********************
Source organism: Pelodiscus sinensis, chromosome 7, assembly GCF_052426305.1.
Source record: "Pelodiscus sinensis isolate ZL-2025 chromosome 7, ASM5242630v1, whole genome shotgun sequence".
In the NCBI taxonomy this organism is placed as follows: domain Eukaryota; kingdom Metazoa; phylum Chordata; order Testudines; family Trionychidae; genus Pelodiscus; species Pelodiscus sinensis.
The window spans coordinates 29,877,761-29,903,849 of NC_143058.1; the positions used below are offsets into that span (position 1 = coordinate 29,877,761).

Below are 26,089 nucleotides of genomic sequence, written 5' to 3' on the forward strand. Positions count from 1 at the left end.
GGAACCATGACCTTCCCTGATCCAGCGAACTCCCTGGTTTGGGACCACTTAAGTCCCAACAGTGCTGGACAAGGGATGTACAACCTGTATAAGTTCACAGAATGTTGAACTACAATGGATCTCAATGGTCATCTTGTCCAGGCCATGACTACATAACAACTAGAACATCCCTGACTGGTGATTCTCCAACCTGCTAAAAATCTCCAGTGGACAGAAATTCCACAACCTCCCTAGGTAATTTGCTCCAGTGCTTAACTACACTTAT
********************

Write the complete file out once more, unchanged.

Source organism: Pelodiscus sinensis, chromosome 7, assembly GCF_052426305.1.
Source record: "Pelodiscus sinensis isolate ZL-2025 chromosome 7, ASM5242630v1, whole genome shotgun sequence".
In the NCBI taxonomy this organism is placed as follows: domain Eukaryota; kingdom Metazoa; phylum Chordata; order Testudines; family Trionychidae; genus Pelodiscus; species Pelodiscus sinensis.
The window spans coordinates 29,877,761-29,903,849 of NC_143058.1; the positions used below are offsets into that span (position 1 = coordinate 29,877,761).

Below are 26,089 nucleotides of genomic sequence, written 5' to 3' on the forward strand. Positions count from 1 at the left end.
GGAACCATGACCTTCCCTGATCCAGCGAACTCCCTGGTTTGGGACCACTTAAGTCCCAACAGTGCTGGACAAGGGATGTACAACCTGTATAAGTTCACAGAATGTTGAACTACAATGGATCTCAATGGTCATCTTGTCCAGGCCATGACTACATAACAACTAGAACATCCCTGACTGGTGATTCTCCAACCTGCTAAAAATCTCCAGTGGACAGAAATTCCACAACCTCCCTAGGTAATTTGCTCCAGTGCTTAACTACACTTAT